How to say “thinking of you” in dolphin-ese

Sometimes it’s lovely just to give a gift because you think the recipient would like it, or really, really needs it. While we can’t presume to know what’s racing through a dolphin’s mind (they always seem to leave out the gift card, after all), scientists do know that wild dolphins are enthusiastic gift-givers.

For several years, biologists have observed dolphins near Australia’s Tangalooma Island Resort surprising tourists and staff with assorted fishy gifts in an unusual example of inter-species gifting. On at least 23 occasions, the dolphins have nudged delectable delicacies like dead eels, tuna, squid, an octopus, and plenty of fin fish toward humans on the beach. The resort hosts a feeding program for two local pods of dolphins, so some think these choice treats are the dolphins’ gestures of gratitude–thank you gifts for their nightly feedings. Others suggest that the dolphins are showing off or gifting for fun, as food sharing can be a form of play among some species, but our favorite explanation? Scientists believe some animals leave gifts out of concern that their recipient is an unfit hunter who deserves a break and a free meal, so it’s possible the resort’s dolphins are just making sure no bumbling human goes hungry.

Hey, that’s nothing if not generous, so the next time your cat leaves a little surprise on your doorstep, perhaps just say “thank you”?

Gifts as a love language: not just for humans

If you’re familiar with the 5 Love Languages, you know that giving gifts can be one surefire way to win over your sweetheart and keep things thoughtful in a long-term relationship. Turns out, some animals think so too.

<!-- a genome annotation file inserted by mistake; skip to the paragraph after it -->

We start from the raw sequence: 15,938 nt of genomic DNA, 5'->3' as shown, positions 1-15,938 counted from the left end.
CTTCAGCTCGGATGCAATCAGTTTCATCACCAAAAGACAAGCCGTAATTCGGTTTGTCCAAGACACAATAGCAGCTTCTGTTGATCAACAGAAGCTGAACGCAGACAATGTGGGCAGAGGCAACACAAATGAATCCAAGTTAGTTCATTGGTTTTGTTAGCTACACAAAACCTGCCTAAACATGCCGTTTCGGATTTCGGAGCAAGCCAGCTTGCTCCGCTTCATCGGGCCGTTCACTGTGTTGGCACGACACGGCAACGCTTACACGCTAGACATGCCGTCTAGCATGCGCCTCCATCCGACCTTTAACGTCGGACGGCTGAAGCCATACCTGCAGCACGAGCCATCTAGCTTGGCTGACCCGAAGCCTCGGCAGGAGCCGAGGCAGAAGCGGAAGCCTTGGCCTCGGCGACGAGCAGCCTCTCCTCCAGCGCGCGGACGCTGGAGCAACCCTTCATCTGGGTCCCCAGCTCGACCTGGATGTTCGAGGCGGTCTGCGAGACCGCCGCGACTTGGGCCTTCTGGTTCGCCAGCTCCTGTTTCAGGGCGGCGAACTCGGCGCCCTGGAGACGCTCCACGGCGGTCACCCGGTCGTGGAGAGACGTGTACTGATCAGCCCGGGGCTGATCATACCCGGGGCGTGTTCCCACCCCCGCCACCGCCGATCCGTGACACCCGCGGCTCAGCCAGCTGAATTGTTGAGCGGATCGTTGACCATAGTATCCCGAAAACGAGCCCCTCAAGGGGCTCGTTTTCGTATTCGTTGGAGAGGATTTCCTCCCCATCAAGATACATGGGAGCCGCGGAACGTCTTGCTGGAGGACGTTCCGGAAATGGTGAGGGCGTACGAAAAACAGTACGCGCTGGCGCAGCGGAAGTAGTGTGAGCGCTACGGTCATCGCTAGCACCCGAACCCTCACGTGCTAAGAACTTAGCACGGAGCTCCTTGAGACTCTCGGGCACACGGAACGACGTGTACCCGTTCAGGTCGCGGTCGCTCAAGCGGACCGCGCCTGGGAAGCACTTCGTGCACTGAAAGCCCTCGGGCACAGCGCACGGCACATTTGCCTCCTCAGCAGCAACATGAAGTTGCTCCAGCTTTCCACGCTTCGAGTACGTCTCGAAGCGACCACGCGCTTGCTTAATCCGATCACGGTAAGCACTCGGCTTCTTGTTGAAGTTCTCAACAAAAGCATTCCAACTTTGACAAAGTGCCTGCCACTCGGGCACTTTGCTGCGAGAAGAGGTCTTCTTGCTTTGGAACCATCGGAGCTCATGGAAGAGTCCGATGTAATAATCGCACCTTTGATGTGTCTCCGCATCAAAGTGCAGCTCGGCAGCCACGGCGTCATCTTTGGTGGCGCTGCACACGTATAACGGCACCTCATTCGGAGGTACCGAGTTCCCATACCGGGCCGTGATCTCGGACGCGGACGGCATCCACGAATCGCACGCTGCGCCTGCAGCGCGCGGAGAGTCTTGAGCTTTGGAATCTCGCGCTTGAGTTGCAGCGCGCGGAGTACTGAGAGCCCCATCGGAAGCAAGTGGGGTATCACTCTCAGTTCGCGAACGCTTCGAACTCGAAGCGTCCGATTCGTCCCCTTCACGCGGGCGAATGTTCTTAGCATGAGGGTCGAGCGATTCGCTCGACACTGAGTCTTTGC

While nuptial gifts and courtship displays (much more on those in our next installment) are quite popular among birds, they’re not as common among non-human mammals. That’s why scientists were so surprised to notice male humpback dolphins off the coast of Australia apparently using gift-giving as a form of flirtation; they would dive to the ocean floor, retrieve hard-to-find sea sponges, then nose them toward the females. These showy gestures included wearing the sponges on their heads, flipping them high in the air, even tossing them directly at females to get their attention. It’s unclear whether female dolphins have found these spongy sweet nothings impressive, but scientists plan to observe the pods to see if males who give gifts end up fathering more offspring than those who don’t.

We know that paying attention to your recipient’s favorite things is a surefire way to give a great gift, and nature has proof. In a fascinating study, researchers observed that a community of Eurasian jays were actually noticing, monitoring, and remembering their mates’ eating habits, then changing courtship behaviors based on what they had seen. Male jays who saw that the females had not been fed a certain type of larva went out of their way to feed their mates the other type of larva, suggesting the birds had some awareness of their partner’s dietary preferences.

While adorable, this thoughtful move is just as crucial in birds as it is in humans when it comes to strengthening relationships. The authors of the study suggest that these “sensitive” and observant male jays may be considered more valuable mates because of their ability to interpret the females’ likes, dislikes, and internal states. After all, who doesn’t want a man who understands when you’re craving mealworm larvae over moth larvae?

Next up: gifts take a more romantic turn when we dig into courtship and nuptial gifting in the animal kingdom.